Politics For Members

How an accidental email has put Denmark's government in a spot of bother

Michael Barrett
Michael Barrett - [email protected]
How an accidental email has put Denmark's government in a spot of bother
Senior Liberal politicians Sophie Løhde (L) and Troels Lund Poulsen (C) have criticized the government over the leaked strategy. Photo: Martin Sylvest/Ritzau Scanpix

An internal Social Democrat email, ostensibly planning a media attack on the opposition Liberals as a negotiation strategy, has caused a stir after being accidentally sent to a journalist.


What exactly is going on here?

Have you ever written a furious email about your boss and then accidentally sent it to your boss? Or a text to your friend in which you say you’re going to break things off with a date, before unintentionally sending it as a reply to a text from the date? Then you’ll know the feeling of horror probably experienced by a Social Democrat staffer this weekend. It goes right to the depths of your stomach.

So what did they send?

An email about negotiating strategy in government talks with the opposition Liberals over a proposal to recalibrate state spending across municipalities, known in Danish as udligningsreformen.

According to reports, an email outlining strategy for the talks over the coming week – including a planned attack on the Liberals in the media – was not only sent to the ministers, spin doctors and party staff for whom it was intended, but also (accidentally) to a journalist at Jyllands-Posten. Seemingly, this was an innocent mistake. Oops.

Why is it a big deal?

The cloak-and-dagger tone of the email has riled politicians from other parties, not least the Liberals. It outlines instructions for “attacks” on the opposition party ad encourages the press advisor to finance minister Nicolai Wammen to find “stories on” the Liberals based on answers given during the negotiations, according to Politiken’s report of the fall-out.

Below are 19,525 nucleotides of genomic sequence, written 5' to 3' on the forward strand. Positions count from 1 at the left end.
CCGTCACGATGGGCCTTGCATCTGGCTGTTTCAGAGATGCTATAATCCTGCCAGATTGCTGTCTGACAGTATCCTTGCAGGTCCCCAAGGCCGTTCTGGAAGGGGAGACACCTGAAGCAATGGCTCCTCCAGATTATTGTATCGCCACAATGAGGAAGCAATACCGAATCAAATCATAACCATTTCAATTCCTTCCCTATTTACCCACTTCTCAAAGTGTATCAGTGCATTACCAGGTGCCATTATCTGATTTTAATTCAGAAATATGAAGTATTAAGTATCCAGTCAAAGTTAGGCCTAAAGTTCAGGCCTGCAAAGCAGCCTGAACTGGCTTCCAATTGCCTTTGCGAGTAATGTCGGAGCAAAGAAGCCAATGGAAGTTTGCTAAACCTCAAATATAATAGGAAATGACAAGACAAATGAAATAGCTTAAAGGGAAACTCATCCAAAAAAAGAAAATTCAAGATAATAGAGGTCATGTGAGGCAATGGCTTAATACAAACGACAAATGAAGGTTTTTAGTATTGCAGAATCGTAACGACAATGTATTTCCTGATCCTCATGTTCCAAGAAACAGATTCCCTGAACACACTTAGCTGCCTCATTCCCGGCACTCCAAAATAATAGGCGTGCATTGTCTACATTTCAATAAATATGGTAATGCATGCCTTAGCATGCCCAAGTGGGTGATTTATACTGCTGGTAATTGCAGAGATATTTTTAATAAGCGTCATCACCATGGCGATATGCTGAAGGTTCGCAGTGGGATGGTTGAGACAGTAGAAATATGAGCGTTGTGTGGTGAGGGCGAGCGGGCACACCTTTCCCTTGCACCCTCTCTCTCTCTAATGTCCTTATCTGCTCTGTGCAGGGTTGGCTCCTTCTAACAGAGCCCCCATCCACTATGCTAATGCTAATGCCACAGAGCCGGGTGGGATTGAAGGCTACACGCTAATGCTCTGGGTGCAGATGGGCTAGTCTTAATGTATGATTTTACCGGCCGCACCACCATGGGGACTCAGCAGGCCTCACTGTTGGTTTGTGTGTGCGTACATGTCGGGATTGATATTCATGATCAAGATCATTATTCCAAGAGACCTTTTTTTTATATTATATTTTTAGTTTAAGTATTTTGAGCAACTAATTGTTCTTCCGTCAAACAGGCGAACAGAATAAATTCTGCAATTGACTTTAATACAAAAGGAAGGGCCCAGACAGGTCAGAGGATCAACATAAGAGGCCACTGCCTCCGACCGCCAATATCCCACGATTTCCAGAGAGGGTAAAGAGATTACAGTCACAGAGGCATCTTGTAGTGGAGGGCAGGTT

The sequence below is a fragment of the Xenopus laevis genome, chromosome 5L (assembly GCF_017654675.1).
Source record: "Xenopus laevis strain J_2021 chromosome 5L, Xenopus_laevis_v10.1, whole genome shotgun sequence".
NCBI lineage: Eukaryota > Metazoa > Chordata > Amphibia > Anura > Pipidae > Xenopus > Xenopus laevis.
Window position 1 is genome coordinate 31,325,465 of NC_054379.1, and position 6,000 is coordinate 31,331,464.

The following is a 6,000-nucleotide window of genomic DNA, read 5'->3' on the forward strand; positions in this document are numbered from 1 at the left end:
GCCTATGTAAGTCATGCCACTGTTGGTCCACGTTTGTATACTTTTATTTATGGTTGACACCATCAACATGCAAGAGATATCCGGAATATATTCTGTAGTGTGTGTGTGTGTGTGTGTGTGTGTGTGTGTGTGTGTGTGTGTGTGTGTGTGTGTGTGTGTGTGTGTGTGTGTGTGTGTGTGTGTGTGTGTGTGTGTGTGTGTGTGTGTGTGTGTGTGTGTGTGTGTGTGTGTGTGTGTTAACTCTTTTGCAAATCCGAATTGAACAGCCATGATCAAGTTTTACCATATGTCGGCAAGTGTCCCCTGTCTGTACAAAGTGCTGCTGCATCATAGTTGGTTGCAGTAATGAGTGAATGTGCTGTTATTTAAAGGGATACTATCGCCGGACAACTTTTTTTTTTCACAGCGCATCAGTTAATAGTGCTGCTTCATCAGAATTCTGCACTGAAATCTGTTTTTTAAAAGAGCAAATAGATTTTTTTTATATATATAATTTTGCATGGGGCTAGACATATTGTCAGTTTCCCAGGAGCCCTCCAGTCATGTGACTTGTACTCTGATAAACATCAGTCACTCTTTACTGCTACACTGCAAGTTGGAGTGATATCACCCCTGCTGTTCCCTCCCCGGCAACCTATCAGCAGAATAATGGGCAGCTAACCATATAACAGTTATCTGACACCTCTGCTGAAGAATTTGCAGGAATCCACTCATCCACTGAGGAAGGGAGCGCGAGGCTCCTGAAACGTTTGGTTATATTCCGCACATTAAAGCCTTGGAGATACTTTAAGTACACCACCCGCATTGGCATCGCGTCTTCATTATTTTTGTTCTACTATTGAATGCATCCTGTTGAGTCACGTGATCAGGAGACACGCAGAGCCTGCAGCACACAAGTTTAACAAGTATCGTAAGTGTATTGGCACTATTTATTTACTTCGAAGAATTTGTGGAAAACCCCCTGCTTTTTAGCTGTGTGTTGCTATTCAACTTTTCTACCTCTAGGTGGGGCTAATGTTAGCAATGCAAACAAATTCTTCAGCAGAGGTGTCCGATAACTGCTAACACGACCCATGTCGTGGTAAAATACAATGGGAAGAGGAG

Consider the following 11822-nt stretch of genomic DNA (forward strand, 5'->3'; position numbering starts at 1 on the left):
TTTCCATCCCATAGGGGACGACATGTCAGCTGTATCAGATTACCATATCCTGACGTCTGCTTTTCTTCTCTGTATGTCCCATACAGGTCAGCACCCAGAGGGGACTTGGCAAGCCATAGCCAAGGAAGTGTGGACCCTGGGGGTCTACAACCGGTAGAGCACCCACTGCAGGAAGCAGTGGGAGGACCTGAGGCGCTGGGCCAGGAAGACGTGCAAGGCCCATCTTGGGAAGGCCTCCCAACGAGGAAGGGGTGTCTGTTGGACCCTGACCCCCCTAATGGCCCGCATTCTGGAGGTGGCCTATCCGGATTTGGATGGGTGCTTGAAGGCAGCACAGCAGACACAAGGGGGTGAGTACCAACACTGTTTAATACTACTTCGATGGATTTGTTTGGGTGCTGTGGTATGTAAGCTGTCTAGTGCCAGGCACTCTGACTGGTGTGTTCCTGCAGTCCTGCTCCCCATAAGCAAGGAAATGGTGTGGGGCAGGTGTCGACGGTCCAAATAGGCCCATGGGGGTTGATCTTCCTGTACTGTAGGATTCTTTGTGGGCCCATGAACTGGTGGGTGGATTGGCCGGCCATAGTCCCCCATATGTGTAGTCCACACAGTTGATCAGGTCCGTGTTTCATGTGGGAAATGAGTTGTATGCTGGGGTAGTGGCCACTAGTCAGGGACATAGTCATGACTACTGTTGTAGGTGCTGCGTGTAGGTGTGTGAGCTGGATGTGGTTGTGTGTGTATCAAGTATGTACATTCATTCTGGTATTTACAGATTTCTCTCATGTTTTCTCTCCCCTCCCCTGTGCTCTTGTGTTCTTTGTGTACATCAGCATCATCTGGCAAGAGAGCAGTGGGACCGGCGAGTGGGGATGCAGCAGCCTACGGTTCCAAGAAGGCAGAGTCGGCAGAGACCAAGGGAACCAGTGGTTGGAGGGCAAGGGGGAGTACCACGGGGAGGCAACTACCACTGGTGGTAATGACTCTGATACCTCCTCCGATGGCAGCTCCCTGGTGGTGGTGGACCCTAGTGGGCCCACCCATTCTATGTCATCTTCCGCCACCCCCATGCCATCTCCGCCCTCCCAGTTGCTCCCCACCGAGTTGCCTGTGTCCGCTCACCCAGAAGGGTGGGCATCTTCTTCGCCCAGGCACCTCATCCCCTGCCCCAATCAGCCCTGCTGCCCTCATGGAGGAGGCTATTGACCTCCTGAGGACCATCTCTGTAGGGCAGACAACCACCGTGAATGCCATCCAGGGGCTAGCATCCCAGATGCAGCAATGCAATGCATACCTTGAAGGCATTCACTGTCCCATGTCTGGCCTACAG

The email outlines a “daily effort on Twitter, offensively and defensively” during the talks. The finance ministry, interior ministry and the prime minister's office are all reported to have been involved in coordination of the strategy.

And the fallout?

This is Denmark, so any political outrage against the government will probably feel measured and proportionate, depending on your basis for comparison. But the Liberals have had some choice words for their counterparts in the municipal spending negotiations.

According to Ritzau, the Liberals have accused the government of making the talks “completely toxic”, in a strongly-worded statement. They have also demanded an explanation from Prime Minister Mette Frederiksen.

“You must at least expect the prime minister to face up and distance herself from the way some government ministers are negotiating,” finance spokesperson Troels Lund Poulsen said. Political spokesperson Sophie Løhde called the government’s tactics a “double-play in disguise”.

Is that it?

Despite its apparently clumsy origins, the matter could be a damaging one for the government, which is negotiating with the Liberals, a traditional political rival, over a key domestic policy for the first time since being elected last year. Being able to land agreements across the aisle is key for Mette Frederiksen’s minority government, which does not want to solely rely on left-wing parties to pass laws.

Social Democrat finance spokesperson Christian Rabjerg, in comments to Jyllands-Posten, denied a breakdown in trust between the parties after the leaked mail.

"There is no reason to be concerned that we could compromise confidentiality, which must of course be kept,” Rabjerg told the newspaper.

“The internal mail is written in direct language and expresses itself in a different way than you normally would. If anyone feels offended, I’ll be the first to apologise,” he said.

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